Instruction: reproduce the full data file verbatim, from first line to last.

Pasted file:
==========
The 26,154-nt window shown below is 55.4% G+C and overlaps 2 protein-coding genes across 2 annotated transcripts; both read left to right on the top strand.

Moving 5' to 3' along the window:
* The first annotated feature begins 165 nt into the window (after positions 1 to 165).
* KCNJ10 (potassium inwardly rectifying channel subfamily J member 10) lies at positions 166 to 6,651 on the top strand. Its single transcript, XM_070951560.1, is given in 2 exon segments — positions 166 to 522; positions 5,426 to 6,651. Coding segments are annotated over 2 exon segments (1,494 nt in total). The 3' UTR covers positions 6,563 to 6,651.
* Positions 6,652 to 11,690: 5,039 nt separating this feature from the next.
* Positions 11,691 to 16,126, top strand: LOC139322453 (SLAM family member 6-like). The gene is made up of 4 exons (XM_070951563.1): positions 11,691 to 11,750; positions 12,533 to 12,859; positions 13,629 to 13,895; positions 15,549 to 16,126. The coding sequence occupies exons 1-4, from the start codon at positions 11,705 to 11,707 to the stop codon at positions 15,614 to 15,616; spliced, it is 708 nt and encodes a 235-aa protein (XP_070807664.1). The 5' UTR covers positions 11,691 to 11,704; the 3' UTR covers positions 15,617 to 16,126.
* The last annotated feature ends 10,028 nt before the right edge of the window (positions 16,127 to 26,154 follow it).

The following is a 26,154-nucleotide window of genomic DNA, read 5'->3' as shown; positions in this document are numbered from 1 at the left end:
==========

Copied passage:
The 26,154-nt window shown below is 55.4% G+C and overlaps 2 protein-coding genes across 2 annotated transcripts; both read left to right on the top strand.

Moving 5' to 3' along the window:
* The first annotated feature begins 165 nt into the window (after positions 1 to 165).
* KCNJ10 (potassium inwardly rectifying channel subfamily J member 10) lies at positions 166 to 6,651 on the top strand. Its single transcript, XM_070951560.1, is given in 2 exon segments — positions 166 to 522; positions 5,426 to 6,651. Coding segments are annotated over 2 exon segments (1,494 nt in total). The 3' UTR covers positions 6,563 to 6,651.
* Positions 6,652 to 11,690: 5,039 nt separating this feature from the next.
* Positions 11,691 to 16,126, top strand: LOC139322453 (SLAM family member 6-like). The gene is made up of 4 exons (XM_070951563.1): positions 11,691 to 11,750; positions 12,533 to 12,859; positions 13,629 to 13,895; positions 15,549 to 16,126. The coding sequence occupies exons 1-4, from the start codon at positions 11,705 to 11,707 to the stop codon at positions 15,614 to 15,616; spliced, it is 708 nt and encodes a 235-aa protein (XP_070807664.1). The 5' UTR covers positions 11,691 to 11,704; the 3' UTR covers positions 15,617 to 16,126.
* The last annotated feature ends 10,028 nt before the right edge of the window (positions 16,127 to 26,154 follow it).

The following is a 26,154-nucleotide window of genomic DNA, read 5'->3' as shown; positions in this document are numbered from 1 at the left end: